In an attempt to look like I run a respectable screenwriting blog here, I'm answering a question that was sent in (okay, it was a comment, but "sent in" sounds better) by Andy. Hello Andy! Andy wrote:
Could you tell us things like how long they give you to do another draft/amendments, and what happens if they suggest something that you really hate. Also who has the last say - the writer or the director or the producer? Or the distributer even?
If you've sold a script or a pitch, you normally get about 8 weeks to do a first draft. Once they've read this draft, they'll come back to you with more notes, and you then do the revisions, which you usually get 4 weeks to do, or half the first draft time. "Revisions" isn't a plural thing, it just means another mini-draft, based on their notes and/or your discussions with them. It doesn't mean a complete rewrite, or at least, haha, it shouldn't. But most companies like to get as much work out of you for as little money and time as they can ("we love it, but could you just do these tiny few changes, nothing major, take you about an hour, tops..." - substitute "fortnight" for "hour"). Then, depending on your contract, they'll either move forward (attach a director, etc), get you to do another draft, or smile politely and tell you that your services will no longer be required.
Doing a draft or revisions will involve the infamous "notes". You've heard about notes. "We love the script! It's amazing! Perfect! Here are our notes." Okay, it's not always like that - I've been lucky so far, in that I only ever got notes from a few people at once. For Severance, I mainly dealt with 3 film company people at the start, and then one person from that team along with the director and producer. So usually 3 people at a time. For Curfew, I've been working with one guy, with occasional meetings with the big boss, and the financing boss. We've all heard the horror stories of writers getting notes from the execs, the director, the producer, the actors, etc, etc - all different, all contradicting each other. No idea what I would do in that situation, hopefully I'll never have to figure it out. I'll fall off that bridge if I come to it.
Because Severance was a spec script, there were some suggestions made to improve it when they first bought it, all of which I really liked - except for one small thing. It wasn't a huge deal, didn't change the story or the flow, it was just a small shock moment that could have been played one of two ways. I thought it didn't work their way, and even showed them two versions of it to prove my point. They still felt it was better their way around. Fair enough, I thought, I'll go with the majority view. So I did it their way. And now I prefer it the way it is. If it had been a big thing that I thought fucked the whole movie up, then of course I would have had to make a stand, and argue my case fully. And that's all you can do - if they suggest something that you think is awful, just say so, without being arsey about it. Explain in detail why and how it isn't right for the story, but try and offer a different solution. Sometimes, as the saying goes, they don't want the thing that they want, they just want a different thing. Again, I've been lucky with notes. All the notes I got for Severance were great, and improved it no end.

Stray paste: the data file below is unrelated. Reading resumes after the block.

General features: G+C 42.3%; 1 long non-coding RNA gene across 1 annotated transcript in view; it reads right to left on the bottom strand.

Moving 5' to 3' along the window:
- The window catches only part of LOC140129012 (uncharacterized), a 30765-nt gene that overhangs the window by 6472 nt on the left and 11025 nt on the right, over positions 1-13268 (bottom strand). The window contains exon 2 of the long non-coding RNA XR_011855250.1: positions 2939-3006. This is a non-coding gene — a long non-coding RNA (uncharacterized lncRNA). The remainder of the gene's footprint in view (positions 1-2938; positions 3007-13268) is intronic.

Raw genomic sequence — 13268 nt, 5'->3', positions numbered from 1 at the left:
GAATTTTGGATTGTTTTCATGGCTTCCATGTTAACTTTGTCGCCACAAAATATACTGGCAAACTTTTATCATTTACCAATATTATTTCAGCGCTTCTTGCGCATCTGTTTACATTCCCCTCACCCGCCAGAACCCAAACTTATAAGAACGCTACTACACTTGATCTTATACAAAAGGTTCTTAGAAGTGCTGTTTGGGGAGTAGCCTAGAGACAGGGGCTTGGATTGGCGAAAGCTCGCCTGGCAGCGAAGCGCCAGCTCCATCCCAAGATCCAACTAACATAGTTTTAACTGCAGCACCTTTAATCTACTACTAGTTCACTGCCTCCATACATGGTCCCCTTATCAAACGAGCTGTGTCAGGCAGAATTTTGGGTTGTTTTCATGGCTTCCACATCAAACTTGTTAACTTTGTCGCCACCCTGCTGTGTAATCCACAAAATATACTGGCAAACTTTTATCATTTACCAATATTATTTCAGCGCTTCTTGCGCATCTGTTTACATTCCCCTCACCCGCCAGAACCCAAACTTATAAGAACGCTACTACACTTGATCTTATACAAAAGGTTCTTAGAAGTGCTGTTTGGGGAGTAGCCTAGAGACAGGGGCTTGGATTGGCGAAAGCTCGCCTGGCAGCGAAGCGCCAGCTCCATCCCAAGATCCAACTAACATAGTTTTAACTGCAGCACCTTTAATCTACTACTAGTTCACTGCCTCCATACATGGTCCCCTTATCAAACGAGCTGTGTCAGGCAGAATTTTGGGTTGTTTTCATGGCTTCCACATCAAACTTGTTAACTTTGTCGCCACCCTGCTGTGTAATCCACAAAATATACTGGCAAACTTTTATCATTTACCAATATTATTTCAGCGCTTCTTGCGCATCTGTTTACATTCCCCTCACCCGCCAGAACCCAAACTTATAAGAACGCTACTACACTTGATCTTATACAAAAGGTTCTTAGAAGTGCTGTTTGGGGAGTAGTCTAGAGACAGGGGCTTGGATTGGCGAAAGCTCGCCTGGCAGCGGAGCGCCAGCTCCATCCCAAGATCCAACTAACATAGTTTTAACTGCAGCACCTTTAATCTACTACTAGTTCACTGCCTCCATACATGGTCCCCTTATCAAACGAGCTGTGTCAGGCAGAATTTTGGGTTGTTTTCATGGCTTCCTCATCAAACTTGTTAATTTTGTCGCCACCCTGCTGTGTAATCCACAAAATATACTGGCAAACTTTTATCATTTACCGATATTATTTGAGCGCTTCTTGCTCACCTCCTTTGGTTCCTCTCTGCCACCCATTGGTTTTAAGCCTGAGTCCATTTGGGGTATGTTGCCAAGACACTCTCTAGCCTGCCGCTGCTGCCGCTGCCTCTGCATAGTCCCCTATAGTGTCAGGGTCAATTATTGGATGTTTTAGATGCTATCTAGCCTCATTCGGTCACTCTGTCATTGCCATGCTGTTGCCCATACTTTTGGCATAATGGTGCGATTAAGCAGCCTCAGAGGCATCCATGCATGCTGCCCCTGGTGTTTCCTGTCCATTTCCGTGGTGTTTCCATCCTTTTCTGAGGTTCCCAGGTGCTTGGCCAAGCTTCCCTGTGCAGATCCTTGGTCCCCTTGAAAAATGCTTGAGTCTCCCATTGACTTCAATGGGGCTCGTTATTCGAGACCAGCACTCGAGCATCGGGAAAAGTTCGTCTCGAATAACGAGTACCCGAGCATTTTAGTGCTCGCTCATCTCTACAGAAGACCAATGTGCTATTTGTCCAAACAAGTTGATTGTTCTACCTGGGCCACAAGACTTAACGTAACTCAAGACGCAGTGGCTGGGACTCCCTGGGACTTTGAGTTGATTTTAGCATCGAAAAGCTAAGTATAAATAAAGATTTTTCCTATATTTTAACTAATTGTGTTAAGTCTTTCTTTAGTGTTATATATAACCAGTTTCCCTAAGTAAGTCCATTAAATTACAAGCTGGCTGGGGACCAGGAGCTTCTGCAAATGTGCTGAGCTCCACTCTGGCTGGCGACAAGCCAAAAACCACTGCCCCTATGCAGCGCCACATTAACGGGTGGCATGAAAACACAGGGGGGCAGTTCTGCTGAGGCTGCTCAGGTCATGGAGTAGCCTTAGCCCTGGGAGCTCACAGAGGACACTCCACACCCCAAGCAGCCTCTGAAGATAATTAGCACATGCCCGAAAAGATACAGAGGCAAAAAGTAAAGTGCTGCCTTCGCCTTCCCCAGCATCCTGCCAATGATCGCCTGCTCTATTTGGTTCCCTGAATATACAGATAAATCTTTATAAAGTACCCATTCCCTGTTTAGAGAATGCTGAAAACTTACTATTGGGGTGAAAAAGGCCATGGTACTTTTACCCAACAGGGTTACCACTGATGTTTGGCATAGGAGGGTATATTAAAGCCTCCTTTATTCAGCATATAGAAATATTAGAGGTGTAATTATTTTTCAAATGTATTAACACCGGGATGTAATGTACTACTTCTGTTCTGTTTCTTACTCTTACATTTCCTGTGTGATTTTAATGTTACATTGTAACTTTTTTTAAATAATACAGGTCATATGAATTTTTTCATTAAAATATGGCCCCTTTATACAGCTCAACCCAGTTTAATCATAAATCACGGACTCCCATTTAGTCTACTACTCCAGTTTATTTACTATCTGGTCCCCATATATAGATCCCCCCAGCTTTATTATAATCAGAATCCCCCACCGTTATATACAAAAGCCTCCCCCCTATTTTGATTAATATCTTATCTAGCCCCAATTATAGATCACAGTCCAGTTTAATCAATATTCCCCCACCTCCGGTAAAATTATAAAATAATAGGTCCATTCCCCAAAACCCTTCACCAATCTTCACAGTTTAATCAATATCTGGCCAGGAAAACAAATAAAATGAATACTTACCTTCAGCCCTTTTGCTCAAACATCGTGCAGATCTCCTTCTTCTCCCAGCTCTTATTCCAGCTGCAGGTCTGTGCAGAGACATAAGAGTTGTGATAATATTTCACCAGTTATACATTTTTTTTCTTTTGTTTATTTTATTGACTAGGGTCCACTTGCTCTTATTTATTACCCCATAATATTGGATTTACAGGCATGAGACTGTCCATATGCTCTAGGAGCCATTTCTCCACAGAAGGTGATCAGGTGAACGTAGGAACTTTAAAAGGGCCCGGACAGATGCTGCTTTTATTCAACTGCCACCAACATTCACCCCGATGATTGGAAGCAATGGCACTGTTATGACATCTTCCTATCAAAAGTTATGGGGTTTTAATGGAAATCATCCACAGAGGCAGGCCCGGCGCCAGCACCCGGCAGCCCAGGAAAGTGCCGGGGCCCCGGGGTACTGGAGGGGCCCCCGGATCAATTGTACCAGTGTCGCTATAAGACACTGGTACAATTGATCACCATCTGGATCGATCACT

As for final say, the writer has final say up to a point. You don't have to write anything you don't want to. But if they feel that they're not getting anywhere with you, then they don't have to keep you on after your contracted drafts. If you're able to have proper discussions with people though, there shouldn't really be problems like that, and you should all be in agreement on what needs to go into the draft. When I was working with the film company, then they ultimately were the bosses. Once the director and producer came on board, then it was still a team effort, but they were pretty much in charge, because they were responsible for making the movie into a physical thing. Once you finish all your drafts, the movie making process takes over, and it passes out of your hands. You can still take part in the process, help out and so on, but once that script is locked down, budgeted and so on, you have to leave it alone. Unless they need you to come on set and fix stuff while they're shooting it, which I imagine is a whole different kettle of fish. The distributors generally have no say, as they usually see the finished product and decide whether they want to buy the distribution rights.
Again, it's about finding the solution to the problem they're highlighting - maybe it's not the solution they came up with, but if it works, they'll be happy with it. Obviously, there may be situations where you're working with complete idiots with no idea what they're doing, but I don't know how to deal with that yet. I'll let you know if I work with any...
Hope that's answered the drafts and notes question properly, feel free to chip in if anything's unclear, or if you have your own experiences with this side of things.